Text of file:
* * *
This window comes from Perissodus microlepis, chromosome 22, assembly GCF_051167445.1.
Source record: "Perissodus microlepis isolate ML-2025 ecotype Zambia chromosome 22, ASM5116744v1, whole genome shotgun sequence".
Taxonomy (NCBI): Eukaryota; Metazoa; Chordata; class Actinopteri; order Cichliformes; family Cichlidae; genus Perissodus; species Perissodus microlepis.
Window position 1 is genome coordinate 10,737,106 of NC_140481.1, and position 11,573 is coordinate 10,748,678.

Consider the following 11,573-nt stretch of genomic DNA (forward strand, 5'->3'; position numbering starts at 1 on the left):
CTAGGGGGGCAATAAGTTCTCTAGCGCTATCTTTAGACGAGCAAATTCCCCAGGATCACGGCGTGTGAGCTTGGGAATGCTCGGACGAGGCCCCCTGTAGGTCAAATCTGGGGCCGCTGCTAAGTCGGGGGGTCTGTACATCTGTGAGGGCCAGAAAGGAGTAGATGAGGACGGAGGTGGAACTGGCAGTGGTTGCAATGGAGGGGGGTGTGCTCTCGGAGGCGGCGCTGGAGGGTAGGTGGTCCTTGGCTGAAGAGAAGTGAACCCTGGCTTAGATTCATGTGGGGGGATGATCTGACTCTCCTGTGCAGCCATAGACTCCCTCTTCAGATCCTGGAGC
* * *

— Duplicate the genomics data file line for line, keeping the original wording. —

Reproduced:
This window comes from Perissodus microlepis, chromosome 22, assembly GCF_051167445.1.
Source record: "Perissodus microlepis isolate ML-2025 ecotype Zambia chromosome 22, ASM5116744v1, whole genome shotgun sequence".
Taxonomy (NCBI): Eukaryota; Metazoa; Chordata; class Actinopteri; order Cichliformes; family Cichlidae; genus Perissodus; species Perissodus microlepis.
Window position 1 is genome coordinate 10,737,106 of NC_140481.1, and position 11,573 is coordinate 10,748,678.

Consider the following 11,573-nt stretch of genomic DNA (forward strand, 5'->3'; position numbering starts at 1 on the left):
CTAGGGGGGCAATAAGTTCTCTAGCGCTATCTTTAGACGAGCAAATTCCCCAGGATCACGGCGTGTGAGCTTGGGAATGCTCGGACGAGGCCCCCTGTAGGTCAAATCTGGGGCCGCTGCTAAGTCGGGGGGTCTGTACATCTGTGAGGGCCAGAAAGGAGTAGATGAGGACGGAGGTGGAACTGGCAGTGGTTGCAATGGAGGGGGGTGTGCTCTCGGAGGCGGCGCTGGAGGGTAGGTGGTCCTTGGCTGAAGAGAAGTGAACCCTGGCTTAGATTCATGTGGGGGGATGATCTGACTCTCCTGTGCAGCCATAGACTCCCTCTTCAGATCCTGGAGC